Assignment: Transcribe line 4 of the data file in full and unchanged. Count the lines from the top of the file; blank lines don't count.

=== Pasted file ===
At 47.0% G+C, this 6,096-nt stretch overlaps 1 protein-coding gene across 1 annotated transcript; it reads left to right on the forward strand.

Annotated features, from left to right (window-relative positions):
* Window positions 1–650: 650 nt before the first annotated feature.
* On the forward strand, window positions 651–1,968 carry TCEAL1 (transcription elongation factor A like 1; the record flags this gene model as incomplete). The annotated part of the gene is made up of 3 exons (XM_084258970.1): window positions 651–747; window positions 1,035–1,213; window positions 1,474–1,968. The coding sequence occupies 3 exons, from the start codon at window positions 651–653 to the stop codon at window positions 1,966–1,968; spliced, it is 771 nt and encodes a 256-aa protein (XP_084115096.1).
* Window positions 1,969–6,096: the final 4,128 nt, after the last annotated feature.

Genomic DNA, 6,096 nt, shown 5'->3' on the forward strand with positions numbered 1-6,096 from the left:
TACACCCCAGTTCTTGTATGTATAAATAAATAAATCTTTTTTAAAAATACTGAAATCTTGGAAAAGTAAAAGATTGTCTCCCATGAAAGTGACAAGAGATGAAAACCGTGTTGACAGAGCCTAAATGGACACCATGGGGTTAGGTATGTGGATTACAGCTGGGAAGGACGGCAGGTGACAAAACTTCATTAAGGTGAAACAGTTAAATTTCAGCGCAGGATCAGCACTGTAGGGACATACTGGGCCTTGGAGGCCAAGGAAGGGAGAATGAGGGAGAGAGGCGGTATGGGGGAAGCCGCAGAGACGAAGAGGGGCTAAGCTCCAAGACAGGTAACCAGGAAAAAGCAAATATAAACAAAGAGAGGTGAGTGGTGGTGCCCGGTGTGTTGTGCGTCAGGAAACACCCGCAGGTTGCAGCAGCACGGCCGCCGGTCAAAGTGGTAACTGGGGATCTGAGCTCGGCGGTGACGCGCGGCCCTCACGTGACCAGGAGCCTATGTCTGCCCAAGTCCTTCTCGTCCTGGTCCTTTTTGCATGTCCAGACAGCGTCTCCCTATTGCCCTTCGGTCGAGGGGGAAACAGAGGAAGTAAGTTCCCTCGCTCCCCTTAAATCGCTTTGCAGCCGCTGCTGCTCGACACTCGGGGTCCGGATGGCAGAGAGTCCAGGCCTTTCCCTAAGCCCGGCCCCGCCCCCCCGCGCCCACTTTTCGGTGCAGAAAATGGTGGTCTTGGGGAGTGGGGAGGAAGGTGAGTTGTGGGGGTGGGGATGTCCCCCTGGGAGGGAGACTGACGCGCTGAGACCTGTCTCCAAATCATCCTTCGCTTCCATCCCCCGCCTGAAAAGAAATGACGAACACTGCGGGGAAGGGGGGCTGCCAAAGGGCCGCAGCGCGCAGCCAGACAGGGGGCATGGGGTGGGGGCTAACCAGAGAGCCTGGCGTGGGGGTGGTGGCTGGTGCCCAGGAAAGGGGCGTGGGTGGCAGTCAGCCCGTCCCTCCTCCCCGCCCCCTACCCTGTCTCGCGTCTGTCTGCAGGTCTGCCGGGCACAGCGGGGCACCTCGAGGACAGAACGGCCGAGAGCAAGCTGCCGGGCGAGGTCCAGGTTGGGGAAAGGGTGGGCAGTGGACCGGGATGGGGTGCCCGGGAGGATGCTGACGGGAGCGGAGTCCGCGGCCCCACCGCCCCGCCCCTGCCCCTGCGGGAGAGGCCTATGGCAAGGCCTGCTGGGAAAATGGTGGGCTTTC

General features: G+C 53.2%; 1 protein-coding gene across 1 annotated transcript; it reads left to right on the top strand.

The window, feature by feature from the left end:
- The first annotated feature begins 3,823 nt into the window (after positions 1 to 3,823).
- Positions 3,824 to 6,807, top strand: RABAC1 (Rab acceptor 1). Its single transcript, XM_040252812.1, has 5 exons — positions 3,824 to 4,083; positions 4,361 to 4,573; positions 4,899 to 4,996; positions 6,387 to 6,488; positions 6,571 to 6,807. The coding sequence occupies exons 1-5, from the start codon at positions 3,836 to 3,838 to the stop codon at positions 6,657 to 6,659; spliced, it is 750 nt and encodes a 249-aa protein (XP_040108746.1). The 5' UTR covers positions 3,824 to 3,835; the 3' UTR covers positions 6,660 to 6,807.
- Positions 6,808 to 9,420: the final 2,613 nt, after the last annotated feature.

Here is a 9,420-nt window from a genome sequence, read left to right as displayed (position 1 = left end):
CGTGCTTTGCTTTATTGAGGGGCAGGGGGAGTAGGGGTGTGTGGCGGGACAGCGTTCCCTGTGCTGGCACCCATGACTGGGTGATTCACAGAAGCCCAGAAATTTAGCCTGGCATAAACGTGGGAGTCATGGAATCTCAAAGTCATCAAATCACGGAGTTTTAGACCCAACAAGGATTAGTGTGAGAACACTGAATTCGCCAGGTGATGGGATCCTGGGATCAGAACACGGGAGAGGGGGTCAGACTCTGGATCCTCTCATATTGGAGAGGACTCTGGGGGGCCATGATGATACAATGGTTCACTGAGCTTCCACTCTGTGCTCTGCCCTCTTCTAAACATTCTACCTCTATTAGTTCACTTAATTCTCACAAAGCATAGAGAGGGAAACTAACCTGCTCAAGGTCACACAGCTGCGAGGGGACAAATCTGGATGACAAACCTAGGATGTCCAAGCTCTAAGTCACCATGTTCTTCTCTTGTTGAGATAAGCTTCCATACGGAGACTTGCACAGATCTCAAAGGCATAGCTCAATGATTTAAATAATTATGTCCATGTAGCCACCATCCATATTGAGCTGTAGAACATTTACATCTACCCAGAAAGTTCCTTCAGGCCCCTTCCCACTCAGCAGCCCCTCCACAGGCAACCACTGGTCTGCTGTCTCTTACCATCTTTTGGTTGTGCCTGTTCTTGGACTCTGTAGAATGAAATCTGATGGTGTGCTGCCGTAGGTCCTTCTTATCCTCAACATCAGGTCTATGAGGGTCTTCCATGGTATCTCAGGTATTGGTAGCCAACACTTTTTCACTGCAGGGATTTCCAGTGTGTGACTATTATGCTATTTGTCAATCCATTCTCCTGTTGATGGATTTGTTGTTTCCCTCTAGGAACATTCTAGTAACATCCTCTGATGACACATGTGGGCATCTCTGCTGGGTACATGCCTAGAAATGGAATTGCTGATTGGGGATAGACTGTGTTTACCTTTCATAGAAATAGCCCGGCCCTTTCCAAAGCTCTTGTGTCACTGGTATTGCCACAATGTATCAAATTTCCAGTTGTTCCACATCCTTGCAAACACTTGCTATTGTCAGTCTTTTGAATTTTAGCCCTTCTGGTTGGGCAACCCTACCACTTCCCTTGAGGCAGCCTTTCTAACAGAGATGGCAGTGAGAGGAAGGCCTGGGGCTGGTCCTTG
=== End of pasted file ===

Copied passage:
* On the forward strand, window positions 651–1,968 carry TCEAL1 (transcription elongation factor A like 1; the record flags this gene model as incomplete). The annotated part of the gene is made up of 3 exons (XM_084258970.1): window positions 651–747; window positions 1,035–1,213; window positions 1,474–1,968. The coding sequence occupies 3 exons, from the start codon at window positions 651–653 to the stop codon at window positions 1,966–1,968; spliced, it is 771 nt and encodes a 256-aa protein (XP_084115096.1).